I think you can see the problem here. For every person that says Stan Lee and Jack Kirby were geniuses, there is probably at least one person who forgets how much comic books in the 1960s were really awful. Sure, they may have transformed a genre, and maybe their work is a step up from the other brands of awful that were the norm at the time, but I think comics from the 1960s are best left as fond memories and not dug up for all the kids to see just how full of crap the 50 year olds at the comic store really are.

Now, if the double-backup cutesiness was just a special thing for this first issue, I could maybe see this thing going somewhere. But it already lacks two out of the two things that Classic X-Men had going for it, and that eventually got canceled in an era when reprints weren’t readily available and the internet wasn’t really accessible. Probably not a bright future for this comic. What a bummer of a first issue.”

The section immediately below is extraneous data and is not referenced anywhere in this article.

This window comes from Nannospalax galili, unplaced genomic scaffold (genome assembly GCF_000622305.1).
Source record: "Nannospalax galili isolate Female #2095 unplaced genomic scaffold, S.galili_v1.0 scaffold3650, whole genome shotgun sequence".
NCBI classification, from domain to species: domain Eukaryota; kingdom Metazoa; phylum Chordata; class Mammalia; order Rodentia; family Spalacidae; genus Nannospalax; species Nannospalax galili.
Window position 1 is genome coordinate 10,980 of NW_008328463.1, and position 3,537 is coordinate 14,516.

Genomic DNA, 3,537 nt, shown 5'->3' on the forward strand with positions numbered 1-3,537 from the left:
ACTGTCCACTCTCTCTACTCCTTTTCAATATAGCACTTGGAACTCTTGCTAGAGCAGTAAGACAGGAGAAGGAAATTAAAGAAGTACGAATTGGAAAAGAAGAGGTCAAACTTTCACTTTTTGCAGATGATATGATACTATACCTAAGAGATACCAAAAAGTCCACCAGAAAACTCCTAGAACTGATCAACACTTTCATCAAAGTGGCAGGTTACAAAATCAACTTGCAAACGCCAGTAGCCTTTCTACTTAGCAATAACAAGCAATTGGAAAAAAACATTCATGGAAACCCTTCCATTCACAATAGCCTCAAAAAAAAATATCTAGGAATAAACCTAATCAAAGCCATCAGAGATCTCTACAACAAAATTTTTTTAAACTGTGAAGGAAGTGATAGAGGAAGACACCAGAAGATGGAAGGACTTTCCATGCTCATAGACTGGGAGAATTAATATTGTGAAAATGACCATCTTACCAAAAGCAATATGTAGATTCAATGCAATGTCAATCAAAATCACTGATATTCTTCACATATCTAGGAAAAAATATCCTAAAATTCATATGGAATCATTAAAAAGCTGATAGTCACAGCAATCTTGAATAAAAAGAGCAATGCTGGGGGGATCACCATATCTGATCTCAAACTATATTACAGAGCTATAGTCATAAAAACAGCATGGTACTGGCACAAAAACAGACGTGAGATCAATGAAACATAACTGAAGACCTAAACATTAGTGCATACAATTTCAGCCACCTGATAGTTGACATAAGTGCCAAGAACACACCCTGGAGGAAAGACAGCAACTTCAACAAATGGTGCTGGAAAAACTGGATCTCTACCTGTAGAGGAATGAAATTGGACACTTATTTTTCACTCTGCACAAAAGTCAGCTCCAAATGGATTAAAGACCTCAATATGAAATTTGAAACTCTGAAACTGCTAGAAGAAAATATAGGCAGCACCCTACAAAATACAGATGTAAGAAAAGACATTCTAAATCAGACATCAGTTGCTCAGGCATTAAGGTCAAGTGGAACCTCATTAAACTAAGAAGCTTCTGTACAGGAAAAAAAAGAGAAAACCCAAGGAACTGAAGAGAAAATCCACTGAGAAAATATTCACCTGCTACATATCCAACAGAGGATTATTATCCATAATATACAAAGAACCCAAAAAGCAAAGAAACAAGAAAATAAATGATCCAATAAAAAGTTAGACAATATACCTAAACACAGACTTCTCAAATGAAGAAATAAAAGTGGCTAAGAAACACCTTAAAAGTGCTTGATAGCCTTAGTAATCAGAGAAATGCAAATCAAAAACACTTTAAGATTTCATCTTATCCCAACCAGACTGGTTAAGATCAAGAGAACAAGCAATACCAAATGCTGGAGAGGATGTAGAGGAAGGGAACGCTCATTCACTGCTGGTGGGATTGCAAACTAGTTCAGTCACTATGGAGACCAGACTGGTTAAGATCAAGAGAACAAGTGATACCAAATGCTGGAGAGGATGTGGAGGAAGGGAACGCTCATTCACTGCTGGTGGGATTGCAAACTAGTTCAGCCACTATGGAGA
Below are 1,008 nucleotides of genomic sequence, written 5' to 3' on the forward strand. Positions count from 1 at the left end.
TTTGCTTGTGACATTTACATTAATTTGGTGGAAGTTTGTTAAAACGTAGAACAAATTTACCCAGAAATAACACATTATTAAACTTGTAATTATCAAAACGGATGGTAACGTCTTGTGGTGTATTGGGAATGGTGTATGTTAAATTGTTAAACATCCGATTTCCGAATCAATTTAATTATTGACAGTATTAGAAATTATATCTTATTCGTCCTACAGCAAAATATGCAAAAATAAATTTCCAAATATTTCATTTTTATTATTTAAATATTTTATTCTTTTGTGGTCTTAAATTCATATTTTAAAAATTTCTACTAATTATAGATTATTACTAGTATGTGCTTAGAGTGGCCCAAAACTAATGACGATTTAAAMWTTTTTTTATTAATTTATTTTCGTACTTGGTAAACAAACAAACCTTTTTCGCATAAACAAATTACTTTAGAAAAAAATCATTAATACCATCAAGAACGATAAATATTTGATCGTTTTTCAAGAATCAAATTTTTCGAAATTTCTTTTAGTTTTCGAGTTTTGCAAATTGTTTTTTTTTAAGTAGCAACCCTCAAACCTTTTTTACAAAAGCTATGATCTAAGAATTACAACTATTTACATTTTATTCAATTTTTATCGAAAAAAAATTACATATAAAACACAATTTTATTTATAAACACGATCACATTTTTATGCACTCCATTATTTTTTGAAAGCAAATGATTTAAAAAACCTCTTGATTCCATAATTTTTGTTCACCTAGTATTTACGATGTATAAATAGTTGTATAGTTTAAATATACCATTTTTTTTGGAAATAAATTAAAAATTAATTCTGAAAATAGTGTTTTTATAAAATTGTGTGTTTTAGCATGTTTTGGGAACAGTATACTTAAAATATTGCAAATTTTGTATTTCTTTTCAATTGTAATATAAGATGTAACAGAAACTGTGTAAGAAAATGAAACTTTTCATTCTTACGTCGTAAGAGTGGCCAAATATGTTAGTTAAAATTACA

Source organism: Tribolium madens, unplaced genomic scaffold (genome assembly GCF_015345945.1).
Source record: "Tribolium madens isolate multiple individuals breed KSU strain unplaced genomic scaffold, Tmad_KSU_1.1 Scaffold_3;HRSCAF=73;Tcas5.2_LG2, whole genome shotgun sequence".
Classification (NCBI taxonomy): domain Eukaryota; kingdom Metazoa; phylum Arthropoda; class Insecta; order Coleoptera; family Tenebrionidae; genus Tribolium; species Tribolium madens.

Best New Series of 2007

Fin Fang Doom says: Buffy the Vampire Slayer!

Buffy 1I’m not even going to pretend I’m being objective here. I love Buffy. This series could be the comic book equivalent of poop on a stick and I’d eat it up with a spoon. Having Joss Whedon write this cast of characters again is a dream come true. Having the much-missed-in-2007 Brian K. Vaughan write the second arc was incredible. So it just so happened this series I was destined to love turned out to be something incredibly worthwhile.